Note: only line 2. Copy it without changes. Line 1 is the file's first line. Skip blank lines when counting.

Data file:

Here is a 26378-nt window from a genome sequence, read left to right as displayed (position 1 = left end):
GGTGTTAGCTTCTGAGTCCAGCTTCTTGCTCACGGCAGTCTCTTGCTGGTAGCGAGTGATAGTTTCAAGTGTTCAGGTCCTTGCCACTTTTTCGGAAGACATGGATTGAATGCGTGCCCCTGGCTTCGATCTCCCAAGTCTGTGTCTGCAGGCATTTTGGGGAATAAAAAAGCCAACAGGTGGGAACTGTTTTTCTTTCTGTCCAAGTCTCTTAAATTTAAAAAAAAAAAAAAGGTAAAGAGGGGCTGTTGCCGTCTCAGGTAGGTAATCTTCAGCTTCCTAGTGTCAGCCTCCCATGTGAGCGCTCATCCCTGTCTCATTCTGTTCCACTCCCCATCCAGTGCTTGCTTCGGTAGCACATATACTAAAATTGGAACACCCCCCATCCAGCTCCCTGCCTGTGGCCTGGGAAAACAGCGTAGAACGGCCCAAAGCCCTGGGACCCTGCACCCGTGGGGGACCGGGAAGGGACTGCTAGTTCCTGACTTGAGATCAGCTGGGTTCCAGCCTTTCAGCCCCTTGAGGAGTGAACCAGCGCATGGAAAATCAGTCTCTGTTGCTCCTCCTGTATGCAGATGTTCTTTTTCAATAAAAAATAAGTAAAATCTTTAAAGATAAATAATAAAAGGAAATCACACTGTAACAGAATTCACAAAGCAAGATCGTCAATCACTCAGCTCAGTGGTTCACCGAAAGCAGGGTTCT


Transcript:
GGTGTTAGCTTCTGAGTCCAGCTTCTTGCTCACGGCAGTCTCTTGCTGGTAGCGAGTGATAGTTTCAAGTGTTCAGGTCCTTGCCACTTTTTCGGAAGACATGGATTGAATGCGTGCCCCTGGCTTCGATCTCCCAAGTCTGTGTCTGCAGGCATTTTGGGGAATAAAAAAGCCAACAGGTGGGAACTGTTTTTCTTTCTGTCCAAGTCTCTTAAATTTAAAAAAAAAAAAAAGGTAAAGAGGGGCTGTTGCCGTCTCAGGTAGGTAATCTTCAGCTTCCTAGTGTCAGCCTCCCATGTGAGCGCTCATCCCTGTCTCATTCTGTTCCACTCCCCATCCAGTGCTTGCTTCGGTAGCACATATACTAAAATTGGAACACCCCCCATCCAGCTCCCTGCCTGTGGCCTGGGAAAACAGCGTAGAACGGCCCAAAGCCCTGGGACCCTGCACCCGTGGGGGACCGGGAAGGGACTGCTAGTTCCTGACTTGAGATCAGCTGGGTTCCAGCCTTTCAGCCCCTTGAGGAGTGAACCAGCGCATGGAAAATCAGTCTCTGTTGCTCCTCCTGTATGCAGATGTTCTTTTTCAATAAAAAATAAGTAAAATCTTTAAAGATAAATAATAAAAGGAAATCACACTGTAACAGAATTCACAAAGCAAGATCGTCAATCACTCAGCTCAGTGGTTCACCGAAAGCAGGGTTCT